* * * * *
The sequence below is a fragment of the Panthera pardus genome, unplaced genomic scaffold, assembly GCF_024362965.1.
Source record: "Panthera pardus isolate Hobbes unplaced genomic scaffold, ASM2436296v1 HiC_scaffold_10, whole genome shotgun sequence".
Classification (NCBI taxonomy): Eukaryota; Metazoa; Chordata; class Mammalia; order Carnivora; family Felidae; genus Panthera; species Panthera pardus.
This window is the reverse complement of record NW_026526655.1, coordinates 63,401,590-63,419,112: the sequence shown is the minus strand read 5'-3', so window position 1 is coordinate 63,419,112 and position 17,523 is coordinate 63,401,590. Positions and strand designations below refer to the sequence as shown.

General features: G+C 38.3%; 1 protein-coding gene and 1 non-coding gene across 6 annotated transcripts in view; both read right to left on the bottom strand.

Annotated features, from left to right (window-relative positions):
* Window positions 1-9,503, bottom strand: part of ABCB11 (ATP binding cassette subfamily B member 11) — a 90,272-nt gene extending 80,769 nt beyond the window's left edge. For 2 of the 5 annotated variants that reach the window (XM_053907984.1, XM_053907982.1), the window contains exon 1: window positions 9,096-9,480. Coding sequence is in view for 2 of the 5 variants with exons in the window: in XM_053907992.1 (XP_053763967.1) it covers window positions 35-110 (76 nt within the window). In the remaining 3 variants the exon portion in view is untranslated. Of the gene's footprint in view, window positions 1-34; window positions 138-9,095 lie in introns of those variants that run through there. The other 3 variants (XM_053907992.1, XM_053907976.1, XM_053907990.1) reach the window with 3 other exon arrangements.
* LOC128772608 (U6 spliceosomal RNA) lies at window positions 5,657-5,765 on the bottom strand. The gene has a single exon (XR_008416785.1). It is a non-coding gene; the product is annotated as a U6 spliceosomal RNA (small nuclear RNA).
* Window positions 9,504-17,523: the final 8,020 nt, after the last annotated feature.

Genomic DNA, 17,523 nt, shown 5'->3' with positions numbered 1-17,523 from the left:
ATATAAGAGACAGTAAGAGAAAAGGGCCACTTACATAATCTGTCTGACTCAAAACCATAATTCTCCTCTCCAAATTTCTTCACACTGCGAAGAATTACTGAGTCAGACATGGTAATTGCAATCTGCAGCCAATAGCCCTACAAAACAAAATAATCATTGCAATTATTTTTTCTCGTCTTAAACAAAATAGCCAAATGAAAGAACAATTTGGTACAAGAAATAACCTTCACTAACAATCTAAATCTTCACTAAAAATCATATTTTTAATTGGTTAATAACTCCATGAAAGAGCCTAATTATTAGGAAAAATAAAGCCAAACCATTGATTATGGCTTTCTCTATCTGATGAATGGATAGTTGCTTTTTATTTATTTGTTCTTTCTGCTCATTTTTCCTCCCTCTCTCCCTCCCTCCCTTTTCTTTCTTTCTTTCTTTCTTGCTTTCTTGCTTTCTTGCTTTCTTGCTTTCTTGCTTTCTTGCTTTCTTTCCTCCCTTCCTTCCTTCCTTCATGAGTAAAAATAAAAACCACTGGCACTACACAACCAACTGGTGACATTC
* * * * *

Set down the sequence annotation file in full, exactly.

The sequence below is a fragment of the Panthera pardus genome, unplaced genomic scaffold, assembly GCF_024362965.1.
Source record: "Panthera pardus isolate Hobbes unplaced genomic scaffold, ASM2436296v1 HiC_scaffold_10, whole genome shotgun sequence".
Classification (NCBI taxonomy): Eukaryota; Metazoa; Chordata; class Mammalia; order Carnivora; family Felidae; genus Panthera; species Panthera pardus.
This window is the reverse complement of record NW_026526655.1, coordinates 63,401,590-63,419,112: the sequence shown is the minus strand read 5'-3', so window position 1 is coordinate 63,419,112 and position 17,523 is coordinate 63,401,590. Positions and strand designations below refer to the sequence as shown.

General features: G+C 38.3%; 1 protein-coding gene and 1 non-coding gene across 6 annotated transcripts in view; both read right to left on the bottom strand.

Annotated features, from left to right (window-relative positions):
* Window positions 1-9,503, bottom strand: part of ABCB11 (ATP binding cassette subfamily B member 11) — a 90,272-nt gene extending 80,769 nt beyond the window's left edge. For 2 of the 5 annotated variants that reach the window (XM_053907984.1, XM_053907982.1), the window contains exon 1: window positions 9,096-9,480. Coding sequence is in view for 2 of the 5 variants with exons in the window: in XM_053907992.1 (XP_053763967.1) it covers window positions 35-110 (76 nt within the window). In the remaining 3 variants the exon portion in view is untranslated. Of the gene's footprint in view, window positions 1-34; window positions 138-9,095 lie in introns of those variants that run through there. The other 3 variants (XM_053907992.1, XM_053907976.1, XM_053907990.1) reach the window with 3 other exon arrangements.
* LOC128772608 (U6 spliceosomal RNA) lies at window positions 5,657-5,765 on the bottom strand. The gene has a single exon (XR_008416785.1). It is a non-coding gene; the product is annotated as a U6 spliceosomal RNA (small nuclear RNA).
* Window positions 9,504-17,523: the final 8,020 nt, after the last annotated feature.

Genomic DNA, 17,523 nt, shown 5'->3' with positions numbered 1-17,523 from the left:
ATATAAGAGACAGTAAGAGAAAAGGGCCACTTACATAATCTGTCTGACTCAAAACCATAATTCTCCTCTCCAAATTTCTTCACACTGCGAAGAATTACTGAGTCAGACATGGTAATTGCAATCTGCAGCCAATAGCCCTACAAAACAAAATAATCATTGCAATTATTTTTTCTCGTCTTAAACAAAATAGCCAAATGAAAGAACAATTTGGTACAAGAAATAACCTTCACTAACAATCTAAATCTTCACTAAAAATCATATTTTTAATTGGTTAATAACTCCATGAAAGAGCCTAATTATTAGGAAAAATAAAGCCAAACCATTGATTATGGCTTTCTCTATCTGATGAATGGATAGTTGCTTTTTATTTATTTGTTCTTTCTGCTCATTTTTCCTCCCTCTCTCCCTCCCTCCCTTTTCTTTCTTTCTTTCTTTCTTGCTTTCTTGCTTTCTTGCTTTCTTGCTTTCTTGCTTTCTTGCTTTCTTTCCTCCCTTCCTTCCTTCCTTCATGAGTAAAAATAAAAACCACTGGCACTACACAACCAACTGGTGACATTC